Monday, November 30, 2009

A Microcosm of the Mission

Glimpses behind-the-scenes help you see how an organization really works: dust on the windowsills, animated hallway conversations, empty coffee cups stacked neatly or haphazardly filling the sink.  All of these can be positive or negative indications of single-mindedness, collaboration, and mission-focus.  With trained eyes you quickly get a feeling for the culture of the place.  Messy does not mean bad and too neat can mean trouble.  Getting it just right is a collaborative effort. 

At East Cooper Community Outreach the lobby is bright and cheery.  There is enough space so that clients do not feel cramped.  Behind-the-scenes is another matter.  The working conditions are professional but cramped.  All available space is given over to a dental clinic, a food distribution facility, offices for social workers interviewing clients, a classroom, a medical clinic...in other words, all available space goes first to service and only later, if there is any left, to working comforts.  Even the Staff offices are divided into tight cubicles shared with the one desk offices of smaller, collaborating nonprofits.  Jack Little tells me that the latest renovation enclosed what used to be a shady porch so that a childcare service can be provided to visiting clients.  East Cooper Community Outreach, even without saying a word, says we are here to serve.

So here's a behind-the-scenes photograph for you to interpret.



And here is a close-up of this coming week.




Get the picture?

East Cooper Community Outreach is a service organization that packs into every available space service to clients.  They collaborate with other organizations while striving to become a full-service operation that caters to the needs of those in need.




Friday, November 13, 2009

Whatever happened to "The Quiet Company?"

Community foundations pride themselves on their quiet competence.  We often work behind-the-scenes to improve communities through the creation of nearly silent, but steadily growing endowment funds.  While every now and there is a splash in the media pond when a large endowment fund is created, generally community foundations do not make waves.  Few have fulltime communications officers.  This past week I saw a noisy outpouring of emotion as many of my colleagues exchanged emails about a Wall Street Journal article that failed to mention community foundations as a locally-administered, low-cost, high-value option for those seeking a custodian for a Donor Advised Fund.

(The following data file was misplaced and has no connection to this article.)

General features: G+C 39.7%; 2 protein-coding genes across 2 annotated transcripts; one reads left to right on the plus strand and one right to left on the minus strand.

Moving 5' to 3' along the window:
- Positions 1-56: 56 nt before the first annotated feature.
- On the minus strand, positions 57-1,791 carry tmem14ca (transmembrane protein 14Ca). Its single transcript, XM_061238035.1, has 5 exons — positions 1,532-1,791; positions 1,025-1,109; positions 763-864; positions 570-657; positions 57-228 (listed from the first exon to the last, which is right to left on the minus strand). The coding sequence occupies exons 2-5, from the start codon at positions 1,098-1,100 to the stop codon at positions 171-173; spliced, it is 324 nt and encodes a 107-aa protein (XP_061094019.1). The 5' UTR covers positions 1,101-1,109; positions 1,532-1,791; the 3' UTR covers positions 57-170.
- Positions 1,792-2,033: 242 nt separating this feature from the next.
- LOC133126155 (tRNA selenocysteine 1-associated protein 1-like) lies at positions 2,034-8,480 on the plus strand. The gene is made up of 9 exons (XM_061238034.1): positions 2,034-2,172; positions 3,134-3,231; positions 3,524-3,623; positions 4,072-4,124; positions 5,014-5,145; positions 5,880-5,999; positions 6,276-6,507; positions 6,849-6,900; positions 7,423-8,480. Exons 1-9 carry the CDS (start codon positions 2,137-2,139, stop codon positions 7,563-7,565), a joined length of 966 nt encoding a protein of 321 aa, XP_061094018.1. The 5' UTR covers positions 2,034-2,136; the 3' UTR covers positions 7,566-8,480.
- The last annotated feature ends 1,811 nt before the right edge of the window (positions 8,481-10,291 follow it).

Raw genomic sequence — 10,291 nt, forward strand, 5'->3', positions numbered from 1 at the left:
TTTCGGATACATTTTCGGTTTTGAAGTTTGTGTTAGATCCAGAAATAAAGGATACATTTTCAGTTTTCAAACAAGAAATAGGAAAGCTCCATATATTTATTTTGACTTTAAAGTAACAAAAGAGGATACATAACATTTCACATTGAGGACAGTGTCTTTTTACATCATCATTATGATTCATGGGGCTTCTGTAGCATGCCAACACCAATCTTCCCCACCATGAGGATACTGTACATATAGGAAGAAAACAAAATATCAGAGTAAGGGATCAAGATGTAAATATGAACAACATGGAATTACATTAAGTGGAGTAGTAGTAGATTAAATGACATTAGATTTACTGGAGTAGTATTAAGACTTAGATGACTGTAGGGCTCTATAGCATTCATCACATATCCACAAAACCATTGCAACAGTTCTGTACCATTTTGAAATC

Now before you jump to the conclusion that community foundation executives are overly sensitive, it is not as if community foundations are a trivial part of the Donor Advised Fund management marketplace.  There are more than 700 community foundations compared to only a handful of for-profit investment firms.  More than $31 Billion is held in endowments funds by community foundations.  While quiet, we are huge and quiet.

Moreover, the reporter in her research conducted an extensive interview with the President of the Council on Foundations, Steve Gunderson.  The Council on Foundations is the nonprofit membership association that serves as an advocate for nonprofit foundations of all types.  It is not like she just didn't hear about community foundations, she chose instead to favor the small subset of the Donor Advised fund management sector that advertizes in the Wall Street Journal.

Coincidence?  Perhaps, but the last time this happened I wrote a note to, (and I got a nice response back from) the Wall Street Journal reporter who failed to mention community foundations.  That time they said that they would make a special effort next time.  This is next time. 

What do we have to do?

Maybe this is why I no longer see those ads for Northwestern Mutual with the tagline: "The Quiet Company."  That marketing strategy doesn't work.

Would you be comfortable with a portion of the operational costs of your local community foundation going to a national marketing campaign or would you rather those funds be used to directlly benefit your local nonprofits?

I think community foundations need to take advantage of social media tools to reach deep into our local commuinty rather than spending money on raising our brand awareness nationwide.

Your thoughts?